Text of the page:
Catalyst readers will soon be treated to an interesting series. I’m now on a 1.5-year, 40-city tour of the “Global South”, exploring urban issues in Latin America, Africa and Asia. For all of 2023, I’ll chronicle my journey on this site, posting photo essays that show its planning challenges and best practices.
The Global South—a moniker used to roughly define the Southern hemisphere and the developing world—is home to the world’s fastest population growth and will be majority urban by 2025. Africa and Asia in particular are rapidly urbanizing, with all 20 of the world’s fastest-growing cities.
Having spent nearly a decade covering U.S. city issues, I’m fascinated by this Global South urbanization and view it as the next stage in my research. So in July of 2022, I began this trip, vowing to travel a half-year through each of the three regions.
Beyond their sheer population growth, I want to see how urban life functions in Global South cities. I’ll spend time primarily in major cities like Lima, Cairo and Hong Kong, while taking excursions to nearby locales. Thus far I’ve traveled through Latin America, and will spend 2023 in Africa and Asia.
There are 5 main beats I’ll cover for Catalyst, all from the perspective of how free-market city policy—aka “Market Urbanism”—might inform these cities.
- Housing—The U.S. home shortage is well-covered, including in this column, but it’s also a challenge in the Global South. In Mexico, 800,000 units must be built annually to provide sufficient accommodation for the populace. And that’s just one example; as the World Resources Institute notes, “about one-third of the urban population in the global South lives in informal settlements, where they tend to lack access to basic services such as electricity, running water, or sanitation.” I’ll visit some of these settlements, but also modern cities like Dubai and Singapore, where housing shortages exist too.
- Transportation: developing world transport is fascinating for urbanists and free-market supporters alike. All three regions I’m visiting have a plethora of private mass transit, from Mexico City’s peseros to Accra’s tro tros, providing case studies in how the market meets mobility needs. The regions also have excellent state-developed transport systems, such as Colombia’s aerial tramways or the various expansive metro rail and bus rapid transit systems. Much of the Global South is also ahead of the U.S. in public-private partnerships, namely for toll roads.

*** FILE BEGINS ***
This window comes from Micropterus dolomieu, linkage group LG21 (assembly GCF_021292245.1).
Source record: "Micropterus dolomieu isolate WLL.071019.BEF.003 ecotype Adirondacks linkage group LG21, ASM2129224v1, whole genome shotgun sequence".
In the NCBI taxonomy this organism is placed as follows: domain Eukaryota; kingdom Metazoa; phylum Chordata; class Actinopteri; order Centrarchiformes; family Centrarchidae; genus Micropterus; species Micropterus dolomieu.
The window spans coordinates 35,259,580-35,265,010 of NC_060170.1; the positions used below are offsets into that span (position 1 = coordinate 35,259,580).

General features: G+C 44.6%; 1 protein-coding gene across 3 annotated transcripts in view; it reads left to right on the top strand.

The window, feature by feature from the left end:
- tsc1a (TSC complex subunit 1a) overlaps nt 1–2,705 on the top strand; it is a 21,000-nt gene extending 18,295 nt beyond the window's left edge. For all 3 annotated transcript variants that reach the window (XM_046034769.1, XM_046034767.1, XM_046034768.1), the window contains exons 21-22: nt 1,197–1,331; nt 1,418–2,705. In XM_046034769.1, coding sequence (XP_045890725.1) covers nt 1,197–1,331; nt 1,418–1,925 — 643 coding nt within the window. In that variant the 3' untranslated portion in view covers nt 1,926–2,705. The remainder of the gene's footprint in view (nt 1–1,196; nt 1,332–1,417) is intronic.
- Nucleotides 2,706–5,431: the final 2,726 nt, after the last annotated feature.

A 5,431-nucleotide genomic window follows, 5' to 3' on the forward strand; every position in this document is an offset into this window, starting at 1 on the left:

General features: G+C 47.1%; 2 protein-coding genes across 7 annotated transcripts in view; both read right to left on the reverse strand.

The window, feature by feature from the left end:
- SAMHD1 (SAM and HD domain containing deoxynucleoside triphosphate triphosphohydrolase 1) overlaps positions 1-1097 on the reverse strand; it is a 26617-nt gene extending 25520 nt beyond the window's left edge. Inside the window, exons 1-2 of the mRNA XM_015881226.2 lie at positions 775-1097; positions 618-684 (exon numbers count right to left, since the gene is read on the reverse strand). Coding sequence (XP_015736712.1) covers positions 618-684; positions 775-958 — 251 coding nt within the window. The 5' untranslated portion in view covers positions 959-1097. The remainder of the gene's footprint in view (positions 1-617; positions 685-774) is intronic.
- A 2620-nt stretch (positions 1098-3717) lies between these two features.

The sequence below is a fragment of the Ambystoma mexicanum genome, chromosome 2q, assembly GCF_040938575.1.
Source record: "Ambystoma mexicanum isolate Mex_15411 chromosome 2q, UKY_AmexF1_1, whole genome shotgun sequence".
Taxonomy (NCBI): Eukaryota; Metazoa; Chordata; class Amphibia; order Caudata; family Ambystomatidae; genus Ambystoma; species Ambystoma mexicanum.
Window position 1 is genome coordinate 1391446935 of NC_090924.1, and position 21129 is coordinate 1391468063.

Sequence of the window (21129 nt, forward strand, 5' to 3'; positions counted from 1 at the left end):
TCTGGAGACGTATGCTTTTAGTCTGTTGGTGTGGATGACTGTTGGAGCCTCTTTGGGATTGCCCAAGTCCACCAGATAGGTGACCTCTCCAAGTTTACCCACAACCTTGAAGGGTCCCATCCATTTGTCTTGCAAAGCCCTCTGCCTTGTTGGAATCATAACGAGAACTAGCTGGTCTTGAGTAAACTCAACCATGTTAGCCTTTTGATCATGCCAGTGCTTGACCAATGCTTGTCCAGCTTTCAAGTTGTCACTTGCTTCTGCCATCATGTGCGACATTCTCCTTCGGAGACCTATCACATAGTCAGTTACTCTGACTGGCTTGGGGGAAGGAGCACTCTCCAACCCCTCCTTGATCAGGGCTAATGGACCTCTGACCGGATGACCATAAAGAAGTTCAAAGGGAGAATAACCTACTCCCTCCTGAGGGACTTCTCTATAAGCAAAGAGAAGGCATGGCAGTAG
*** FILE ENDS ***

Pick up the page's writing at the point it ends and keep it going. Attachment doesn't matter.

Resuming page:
- Placemaking: despite having fewer resources, I’ve found early into my trip that placemaking is often better in the Global South than much of the U.S., where a century of pro-car planning harmed the public realm. To name an example, I’ve grown intrigued with Latin America’s “barrios tropicales”—neighborhoods where public and private investment in local botany has created a jungle-like atmosphere. I’ll write a whole piece about these barrios tropicales, and cover other street design concepts.
- Planning—much of the Global South is nonetheless underdeveloped. The three regions struggle to provide clean water, flood control, fast internet, competent policing and other infrastructure that Americans take for granted. The fact that large percentages of the population settle in informal slums with patchwork utilities is a case in point. I will profile the role that government corruption has played in perpetuating this and whether market actors could do better.
- Startup Cities—with that stated, traditional municipalities in the Global South may never solve their infrastructure challenges. That’s where alternative governance can step in. One example is the rise of “startup cities,” such as the ones in Honduras and Nigeria that I’ve covered for Catalyst. Built with private financing and granted relative autonomy from host governments, they allow for experiments in city building. They surface as “charter cities,” “special economic zones,” and other pro-capitalist models. I’ve already begun chronicling them for my media company Market Urbanism Report, and will share findings here as well.
Along with these 5 beats, I hope to give Catalyst readers a sense of the lifestyles and cultures in these cities—the things that really make them tick. Hopefully, you have as much fun reading about them as I have exploring and covering them.
Scott Beyer owns Market Urbanism Report and is currently on a 1.5-year research project through the Global South.